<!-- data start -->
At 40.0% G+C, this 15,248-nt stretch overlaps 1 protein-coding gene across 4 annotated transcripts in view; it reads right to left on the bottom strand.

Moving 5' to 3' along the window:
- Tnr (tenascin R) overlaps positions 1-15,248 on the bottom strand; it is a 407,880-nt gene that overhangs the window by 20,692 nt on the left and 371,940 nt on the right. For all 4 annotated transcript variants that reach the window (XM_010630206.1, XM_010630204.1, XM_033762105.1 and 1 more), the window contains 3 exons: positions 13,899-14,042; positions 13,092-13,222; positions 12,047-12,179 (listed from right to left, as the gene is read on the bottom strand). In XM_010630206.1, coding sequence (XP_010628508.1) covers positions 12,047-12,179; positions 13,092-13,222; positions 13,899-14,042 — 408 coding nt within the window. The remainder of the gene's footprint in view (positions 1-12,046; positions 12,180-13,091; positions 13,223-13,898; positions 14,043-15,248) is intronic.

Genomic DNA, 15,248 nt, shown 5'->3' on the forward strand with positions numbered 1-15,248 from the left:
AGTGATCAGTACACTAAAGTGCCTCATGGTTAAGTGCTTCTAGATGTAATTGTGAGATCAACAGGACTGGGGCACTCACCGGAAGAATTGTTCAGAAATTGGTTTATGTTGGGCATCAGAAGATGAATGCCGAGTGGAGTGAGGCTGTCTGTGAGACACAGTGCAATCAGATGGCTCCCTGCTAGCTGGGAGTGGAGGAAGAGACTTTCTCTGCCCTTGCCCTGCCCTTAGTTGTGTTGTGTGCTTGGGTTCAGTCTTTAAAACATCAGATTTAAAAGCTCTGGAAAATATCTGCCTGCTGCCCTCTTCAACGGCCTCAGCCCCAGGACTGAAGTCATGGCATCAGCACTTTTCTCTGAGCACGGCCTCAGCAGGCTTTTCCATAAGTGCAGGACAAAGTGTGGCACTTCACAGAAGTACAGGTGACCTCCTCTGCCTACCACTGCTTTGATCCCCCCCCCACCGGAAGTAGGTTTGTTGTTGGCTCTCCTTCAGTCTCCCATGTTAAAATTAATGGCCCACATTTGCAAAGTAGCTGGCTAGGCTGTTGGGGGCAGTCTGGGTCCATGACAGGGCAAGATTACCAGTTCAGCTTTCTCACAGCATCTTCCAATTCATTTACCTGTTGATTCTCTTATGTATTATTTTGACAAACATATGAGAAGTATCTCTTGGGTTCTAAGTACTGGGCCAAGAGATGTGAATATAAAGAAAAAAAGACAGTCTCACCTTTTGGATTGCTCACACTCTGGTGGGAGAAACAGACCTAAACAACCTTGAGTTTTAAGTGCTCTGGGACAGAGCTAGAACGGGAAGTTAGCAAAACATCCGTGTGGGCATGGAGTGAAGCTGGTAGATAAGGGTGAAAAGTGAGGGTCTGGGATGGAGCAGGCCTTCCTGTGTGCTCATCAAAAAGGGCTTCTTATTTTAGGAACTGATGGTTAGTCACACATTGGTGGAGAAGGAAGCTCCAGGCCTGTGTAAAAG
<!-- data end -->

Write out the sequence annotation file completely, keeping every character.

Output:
At 40.0% G+C, this 15,248-nt stretch overlaps 1 protein-coding gene across 4 annotated transcripts in view; it reads right to left on the bottom strand.

Moving 5' to 3' along the window:
- Tnr (tenascin R) overlaps positions 1-15,248 on the bottom strand; it is a 407,880-nt gene that overhangs the window by 20,692 nt on the left and 371,940 nt on the right. For all 4 annotated transcript variants that reach the window (XM_010630206.1, XM_010630204.1, XM_033762105.1 and 1 more), the window contains 3 exons: positions 13,899-14,042; positions 13,092-13,222; positions 12,047-12,179 (listed from right to left, as the gene is read on the bottom strand). In XM_010630206.1, coding sequence (XP_010628508.1) covers positions 12,047-12,179; positions 13,092-13,222; positions 13,899-14,042 — 408 coding nt within the window. The remainder of the gene's footprint in view (positions 1-12,046; positions 12,180-13,091; positions 13,223-13,898; positions 14,043-15,248) is intronic.

Genomic DNA, 15,248 nt, shown 5'->3' on the forward strand with positions numbered 1-15,248 from the left:
AGTGATCAGTACACTAAAGTGCCTCATGGTTAAGTGCTTCTAGATGTAATTGTGAGATCAACAGGACTGGGGCACTCACCGGAAGAATTGTTCAGAAATTGGTTTATGTTGGGCATCAGAAGATGAATGCCGAGTGGAGTGAGGCTGTCTGTGAGACACAGTGCAATCAGATGGCTCCCTGCTAGCTGGGAGTGGAGGAAGAGACTTTCTCTGCCCTTGCCCTGCCCTTAGTTGTGTTGTGTGCTTGGGTTCAGTCTTTAAAACATCAGATTTAAAAGCTCTGGAAAATATCTGCCTGCTGCCCTCTTCAACGGCCTCAGCCCCAGGACTGAAGTCATGGCATCAGCACTTTTCTCTGAGCACGGCCTCAGCAGGCTTTTCCATAAGTGCAGGACAAAGTGTGGCACTTCACAGAAGTACAGGTGACCTCCTCTGCCTACCACTGCTTTGATCCCCCCCCCACCGGAAGTAGGTTTGTTGTTGGCTCTCCTTCAGTCTCCCATGTTAAAATTAATGGCCCACATTTGCAAAGTAGCTGGCTAGGCTGTTGGGGGCAGTCTGGGTCCATGACAGGGCAAGATTACCAGTTCAGCTTTCTCACAGCATCTTCCAATTCATTTACCTGTTGATTCTCTTATGTATTATTTTGACAAACATATGAGAAGTATCTCTTGGGTTCTAAGTACTGGGCCAAGAGATGTGAATATAAAGAAAAAAAGACAGTCTCACCTTTTGGATTGCTCACACTCTGGTGGGAGAAACAGACCTAAACAACCTTGAGTTTTAAGTGCTCTGGGACAGAGCTAGAACGGGAAGTTAGCAAAACATCCGTGTGGGCATGGAGTGAAGCTGGTAGATAAGGGTGAAAAGTGAGGGTCTGGGATGGAGCAGGCCTTCCTGTGTGCTCATCAAAAAGGGCTTCTTATTTTAGGAACTGATGGTTAGTCACACATTGGTGGAGAAGGAAGCTCCAGGCCTGTGTAAAAG